You Can Feel It In The Air, See It In The Landscape

An early October storm let it be known that winter is on its way to Glacier National Park. NPS photo.

It's obvious in the reds and oranges flecking the forests, the crispness of the air, and even in the slow gait of the old bison. Summer's long gone in Yellowstone National Park, and winter isn't far off.

Underfoot, the seasonal change is evident in the crunch of dried leaves, while along the runoff trough from Imperial Geyser the rimming grasses and plants have seen their supple green stalks and leaves go the color of straw and umber. You can smell the change in the slow decay of forest duff.

I haven't seen any chevrons of Canada goose or ducks passing overhead, though in Yellowstone some of these waterfowl stay year-round, and others no doubt took flight when I wasn't watching.

For the old bison we encounter along the Grand Loop Road, the coming winter might be his last. The bull is slowly following the road north, heading perhaps to Gibbon Meadows with its dry fall forage. He pauses here and there to bite a bunch of dried grasses along the shoulder, oblivious to the traffic stopping for photographs. He won't be hurried, lacks the interest or energy to butt the vehicles, and has an intestinal ailment of some sort that leaves a decidedly un-buffalo-chip mark on the roadway.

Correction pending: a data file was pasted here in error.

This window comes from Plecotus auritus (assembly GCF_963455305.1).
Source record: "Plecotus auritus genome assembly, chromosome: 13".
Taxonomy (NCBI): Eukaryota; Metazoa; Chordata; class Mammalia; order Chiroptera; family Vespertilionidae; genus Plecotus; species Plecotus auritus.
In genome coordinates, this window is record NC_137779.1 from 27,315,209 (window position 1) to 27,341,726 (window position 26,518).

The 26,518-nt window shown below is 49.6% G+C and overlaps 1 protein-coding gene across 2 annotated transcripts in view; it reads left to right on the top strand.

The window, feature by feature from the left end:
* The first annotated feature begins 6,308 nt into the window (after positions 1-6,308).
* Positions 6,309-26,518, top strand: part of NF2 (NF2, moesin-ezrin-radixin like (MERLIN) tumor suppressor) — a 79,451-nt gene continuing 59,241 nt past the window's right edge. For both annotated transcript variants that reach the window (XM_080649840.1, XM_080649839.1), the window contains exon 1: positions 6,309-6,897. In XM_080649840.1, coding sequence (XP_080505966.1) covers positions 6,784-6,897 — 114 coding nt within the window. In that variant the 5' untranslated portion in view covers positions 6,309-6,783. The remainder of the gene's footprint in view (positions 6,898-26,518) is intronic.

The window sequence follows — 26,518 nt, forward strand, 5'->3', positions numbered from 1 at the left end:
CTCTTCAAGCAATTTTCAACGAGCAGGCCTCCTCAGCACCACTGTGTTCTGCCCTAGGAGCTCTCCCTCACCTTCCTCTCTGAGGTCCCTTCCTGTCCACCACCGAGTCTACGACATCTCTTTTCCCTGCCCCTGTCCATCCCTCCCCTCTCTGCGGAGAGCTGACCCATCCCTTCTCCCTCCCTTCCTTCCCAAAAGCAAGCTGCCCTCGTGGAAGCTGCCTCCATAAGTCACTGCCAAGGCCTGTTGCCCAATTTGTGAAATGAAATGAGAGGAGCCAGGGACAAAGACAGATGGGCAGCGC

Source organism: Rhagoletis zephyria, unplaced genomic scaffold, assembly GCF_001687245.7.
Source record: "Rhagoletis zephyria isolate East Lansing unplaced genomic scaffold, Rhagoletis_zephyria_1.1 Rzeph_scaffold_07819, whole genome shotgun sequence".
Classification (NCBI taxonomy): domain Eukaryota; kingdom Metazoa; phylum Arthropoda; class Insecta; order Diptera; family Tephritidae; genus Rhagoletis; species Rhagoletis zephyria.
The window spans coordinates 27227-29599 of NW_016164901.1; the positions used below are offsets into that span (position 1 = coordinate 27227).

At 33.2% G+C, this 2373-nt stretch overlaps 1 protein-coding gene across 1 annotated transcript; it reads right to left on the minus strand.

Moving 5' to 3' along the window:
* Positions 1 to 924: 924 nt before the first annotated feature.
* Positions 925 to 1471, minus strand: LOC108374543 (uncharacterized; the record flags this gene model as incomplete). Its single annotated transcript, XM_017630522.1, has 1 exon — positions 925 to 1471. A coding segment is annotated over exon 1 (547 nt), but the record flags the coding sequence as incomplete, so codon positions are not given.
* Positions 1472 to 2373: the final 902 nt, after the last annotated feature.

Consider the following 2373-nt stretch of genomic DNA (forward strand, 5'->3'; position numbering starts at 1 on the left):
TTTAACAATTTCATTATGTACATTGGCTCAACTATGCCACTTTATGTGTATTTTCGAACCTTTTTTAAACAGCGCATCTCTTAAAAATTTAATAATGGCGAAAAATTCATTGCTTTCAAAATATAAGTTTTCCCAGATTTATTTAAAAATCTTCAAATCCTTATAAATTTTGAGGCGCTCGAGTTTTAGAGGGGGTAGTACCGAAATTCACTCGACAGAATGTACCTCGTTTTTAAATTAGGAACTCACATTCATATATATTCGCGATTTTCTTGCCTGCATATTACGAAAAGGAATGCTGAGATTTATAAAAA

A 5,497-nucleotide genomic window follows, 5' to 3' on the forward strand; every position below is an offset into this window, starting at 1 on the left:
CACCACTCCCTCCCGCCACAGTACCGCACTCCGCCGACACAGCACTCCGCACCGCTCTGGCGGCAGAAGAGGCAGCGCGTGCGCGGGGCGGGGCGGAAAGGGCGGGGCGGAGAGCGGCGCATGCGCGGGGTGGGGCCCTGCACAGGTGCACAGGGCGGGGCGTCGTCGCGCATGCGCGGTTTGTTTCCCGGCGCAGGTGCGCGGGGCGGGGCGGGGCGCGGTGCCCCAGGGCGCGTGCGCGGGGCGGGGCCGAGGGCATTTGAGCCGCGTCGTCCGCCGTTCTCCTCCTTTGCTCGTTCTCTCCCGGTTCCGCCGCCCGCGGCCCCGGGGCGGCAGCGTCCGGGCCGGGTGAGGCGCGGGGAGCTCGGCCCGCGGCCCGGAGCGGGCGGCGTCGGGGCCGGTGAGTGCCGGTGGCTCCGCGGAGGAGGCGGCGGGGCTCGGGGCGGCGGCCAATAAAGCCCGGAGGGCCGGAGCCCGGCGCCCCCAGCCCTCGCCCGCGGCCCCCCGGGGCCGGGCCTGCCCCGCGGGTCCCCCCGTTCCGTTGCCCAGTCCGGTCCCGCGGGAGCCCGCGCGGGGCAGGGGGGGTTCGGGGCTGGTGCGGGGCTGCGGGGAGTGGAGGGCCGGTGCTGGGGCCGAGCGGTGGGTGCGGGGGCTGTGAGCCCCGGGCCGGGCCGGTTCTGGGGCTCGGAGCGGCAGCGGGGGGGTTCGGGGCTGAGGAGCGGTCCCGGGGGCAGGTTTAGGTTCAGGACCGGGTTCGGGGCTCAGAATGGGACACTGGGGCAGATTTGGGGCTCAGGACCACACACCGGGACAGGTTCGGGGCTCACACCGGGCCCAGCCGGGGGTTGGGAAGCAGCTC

Warm weather is fleeting in the Rockies, and the transition to winter can be quick. That was seen at Glacier National Park, where an early October snowstorm left a fresh coat of white on the mountains that frame Saint Mary Lake. It likely won't stick, but it sure is pretty.

Change is rampant across the National Park System this time of year. Many of Yosemite Valley's waterfalls are tricklers now at best, and in the Appalachians the rouge of fall is rolling down the flanks in Shenandoah and Great Smoky and along the Blue Ridge Parkway. In Maine, the hardwoods of Acadia National Park are dazzling. Soon these mountains from Acadia to the Smokies will grow more angular, falling leaves taking the roundness off the forests and exposing cliffs and outcrops.

True, the redrock doesn't lose its hue Arches and Canyonlands with fall, though the crowds thin out decidedly, making it easier than just a month ago to drive up and land a campsite in the parks' front-country campgrounds.

This is the season in many national parks to best experience nature's transformation from vibrancy to dormancy, from the robustness of life to the decay of age. It's not a season to turn your back on the parks. But it is one for heavier layers when you head out on a hike, for watching the metamorphosis play out, for a comfortable chair in front of a cracklin' fire and a hot drink when you return.

In truth, there is no bad season in the parks.